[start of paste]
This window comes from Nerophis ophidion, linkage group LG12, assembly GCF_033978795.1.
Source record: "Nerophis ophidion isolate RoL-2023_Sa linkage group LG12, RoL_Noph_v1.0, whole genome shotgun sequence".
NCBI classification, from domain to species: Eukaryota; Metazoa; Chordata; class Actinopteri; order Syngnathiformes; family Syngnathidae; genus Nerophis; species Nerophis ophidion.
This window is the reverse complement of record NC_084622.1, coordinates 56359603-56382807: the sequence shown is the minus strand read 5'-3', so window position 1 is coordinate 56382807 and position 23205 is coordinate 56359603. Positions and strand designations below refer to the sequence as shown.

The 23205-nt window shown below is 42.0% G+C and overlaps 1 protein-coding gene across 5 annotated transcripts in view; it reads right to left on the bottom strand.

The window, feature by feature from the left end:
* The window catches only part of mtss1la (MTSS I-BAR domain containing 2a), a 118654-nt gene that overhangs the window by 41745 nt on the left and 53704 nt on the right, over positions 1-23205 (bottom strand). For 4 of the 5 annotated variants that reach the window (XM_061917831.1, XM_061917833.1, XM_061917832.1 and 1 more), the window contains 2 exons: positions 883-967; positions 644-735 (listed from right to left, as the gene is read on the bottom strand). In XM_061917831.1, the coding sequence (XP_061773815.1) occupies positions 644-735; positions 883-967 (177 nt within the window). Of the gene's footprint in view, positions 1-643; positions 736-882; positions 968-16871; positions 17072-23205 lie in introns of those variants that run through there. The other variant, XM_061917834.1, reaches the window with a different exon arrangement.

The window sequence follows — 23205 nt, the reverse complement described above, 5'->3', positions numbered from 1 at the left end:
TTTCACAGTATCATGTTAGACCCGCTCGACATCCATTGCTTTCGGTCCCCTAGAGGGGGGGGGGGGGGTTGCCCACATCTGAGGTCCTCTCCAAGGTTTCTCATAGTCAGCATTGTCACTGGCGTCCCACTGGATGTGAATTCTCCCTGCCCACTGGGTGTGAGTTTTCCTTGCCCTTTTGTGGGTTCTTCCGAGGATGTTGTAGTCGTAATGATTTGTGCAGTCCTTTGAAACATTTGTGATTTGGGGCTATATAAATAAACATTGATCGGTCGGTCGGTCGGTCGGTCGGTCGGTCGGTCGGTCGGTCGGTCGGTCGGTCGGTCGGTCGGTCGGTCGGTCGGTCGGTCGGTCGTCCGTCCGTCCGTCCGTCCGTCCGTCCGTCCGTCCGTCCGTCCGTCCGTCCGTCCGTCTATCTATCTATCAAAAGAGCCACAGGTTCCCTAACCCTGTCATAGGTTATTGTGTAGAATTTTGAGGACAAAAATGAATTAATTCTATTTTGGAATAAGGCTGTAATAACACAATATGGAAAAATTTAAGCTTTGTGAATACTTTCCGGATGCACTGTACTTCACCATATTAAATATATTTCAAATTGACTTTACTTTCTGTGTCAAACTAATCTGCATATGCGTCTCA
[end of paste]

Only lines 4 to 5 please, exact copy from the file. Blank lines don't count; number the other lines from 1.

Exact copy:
This window is the reverse complement of record NC_084622.1, coordinates 56359603-56382807: the sequence shown is the minus strand read 5'-3', so window position 1 is coordinate 56382807 and position 23205 is coordinate 56359603. Positions and strand designations below refer to the sequence as shown.

The 23205-nt window shown below is 42.0% G+C and overlaps 1 protein-coding gene across 5 annotated transcripts in view; it reads right to left on the bottom strand.